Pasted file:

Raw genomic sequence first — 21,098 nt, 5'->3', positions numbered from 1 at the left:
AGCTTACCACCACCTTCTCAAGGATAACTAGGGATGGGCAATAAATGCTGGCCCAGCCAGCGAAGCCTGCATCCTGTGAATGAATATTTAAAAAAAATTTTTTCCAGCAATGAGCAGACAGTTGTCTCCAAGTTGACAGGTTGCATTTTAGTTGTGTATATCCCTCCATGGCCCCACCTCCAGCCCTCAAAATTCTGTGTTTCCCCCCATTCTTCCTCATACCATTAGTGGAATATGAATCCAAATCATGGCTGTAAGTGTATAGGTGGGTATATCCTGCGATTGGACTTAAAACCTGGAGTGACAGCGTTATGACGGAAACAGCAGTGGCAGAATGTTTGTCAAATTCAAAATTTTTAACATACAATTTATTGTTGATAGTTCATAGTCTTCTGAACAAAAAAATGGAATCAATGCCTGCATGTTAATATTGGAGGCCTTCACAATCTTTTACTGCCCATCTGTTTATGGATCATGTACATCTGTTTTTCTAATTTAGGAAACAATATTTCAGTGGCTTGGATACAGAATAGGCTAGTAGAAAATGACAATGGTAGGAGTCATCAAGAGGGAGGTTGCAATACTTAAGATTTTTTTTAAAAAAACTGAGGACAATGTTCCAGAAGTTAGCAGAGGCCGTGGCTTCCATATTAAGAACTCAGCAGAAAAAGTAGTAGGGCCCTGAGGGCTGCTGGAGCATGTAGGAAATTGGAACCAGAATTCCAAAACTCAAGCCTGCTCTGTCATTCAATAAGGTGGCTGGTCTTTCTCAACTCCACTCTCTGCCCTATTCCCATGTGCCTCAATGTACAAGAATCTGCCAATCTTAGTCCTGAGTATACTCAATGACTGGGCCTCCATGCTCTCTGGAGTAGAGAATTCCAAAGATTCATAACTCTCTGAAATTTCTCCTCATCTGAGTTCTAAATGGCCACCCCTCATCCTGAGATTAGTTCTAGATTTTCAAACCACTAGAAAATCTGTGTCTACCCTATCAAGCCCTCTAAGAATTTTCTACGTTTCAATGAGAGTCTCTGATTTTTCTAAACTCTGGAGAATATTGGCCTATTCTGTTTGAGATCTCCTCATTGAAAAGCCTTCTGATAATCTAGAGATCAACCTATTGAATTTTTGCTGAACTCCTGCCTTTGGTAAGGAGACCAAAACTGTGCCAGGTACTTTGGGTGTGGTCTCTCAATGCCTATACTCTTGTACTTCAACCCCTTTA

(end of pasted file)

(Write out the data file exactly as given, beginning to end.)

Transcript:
Raw genomic sequence first — 21,098 nt, 5'->3', positions numbered from 1 at the left:
AGCTTACCACCACCTTCTCAAGGATAACTAGGGATGGGCAATAAATGCTGGCCCAGCCAGCGAAGCCTGCATCCTGTGAATGAATATTTAAAAAAAATTTTTTCCAGCAATGAGCAGACAGTTGTCTCCAAGTTGACAGGTTGCATTTTAGTTGTGTATATCCCTCCATGGCCCCACCTCCAGCCCTCAAAATTCTGTGTTTCCCCCCATTCTTCCTCATACCATTAGTGGAATATGAATCCAAATCATGGCTGTAAGTGTATAGGTGGGTATATCCTGCGATTGGACTTAAAACCTGGAGTGACAGCGTTATGACGGAAACAGCAGTGGCAGAATGTTTGTCAAATTCAAAATTTTTAACATACAATTTATTGTTGATAGTTCATAGTCTTCTGAACAAAAAAATGGAATCAATGCCTGCATGTTAATATTGGAGGCCTTCACAATCTTTTACTGCCCATCTGTTTATGGATCATGTACATCTGTTTTTCTAATTTAGGAAACAATATTTCAGTGGCTTGGATACAGAATAGGCTAGTAGAAAATGACAATGGTAGGAGTCATCAAGAGGGAGGTTGCAATACTTAAGATTTTTTTTAAAAAAACTGAGGACAATGTTCCAGAAGTTAGCAGAGGCCGTGGCTTCCATATTAAGAACTCAGCAGAAAAAGTAGTAGGGCCCTGAGGGCTGCTGGAGCATGTAGGAAATTGGAACCAGAATTCCAAAACTCAAGCCTGCTCTGTCATTCAATAAGGTGGCTGGTCTTTCTCAACTCCACTCTCTGCCCTATTCCCATGTGCCTCAATGTACAAGAATCTGCCAATCTTAGTCCTGAGTATACTCAATGACTGGGCCTCCATGCTCTCTGGAGTAGAGAATTCCAAAGATTCATAACTCTCTGAAATTTCTCCTCATCTGAGTTCTAAATGGCCACCCCTCATCCTGAGATTAGTTCTAGATTTTCAAACCACTAGAAAATCTGTGTCTACCCTATCAAGCCCTCTAAGAATTTTCTACGTTTCAATGAGAGTCTCTGATTTTTCTAAACTCTGGAGAATATTGGCCTATTCTGTTTGAGATCTCCTCATTGAAAAGCCTTCTGATAATCTAGAGATCAACCTATTGAATTTTTGCTGAACTCCTGCCTTTGGTAAGGAGACCAAAACTGTGCCAGGTACTTTGGGTGTGGTCTCTCAATGCCTATACTCTTGTACTTCAACCCCTTTA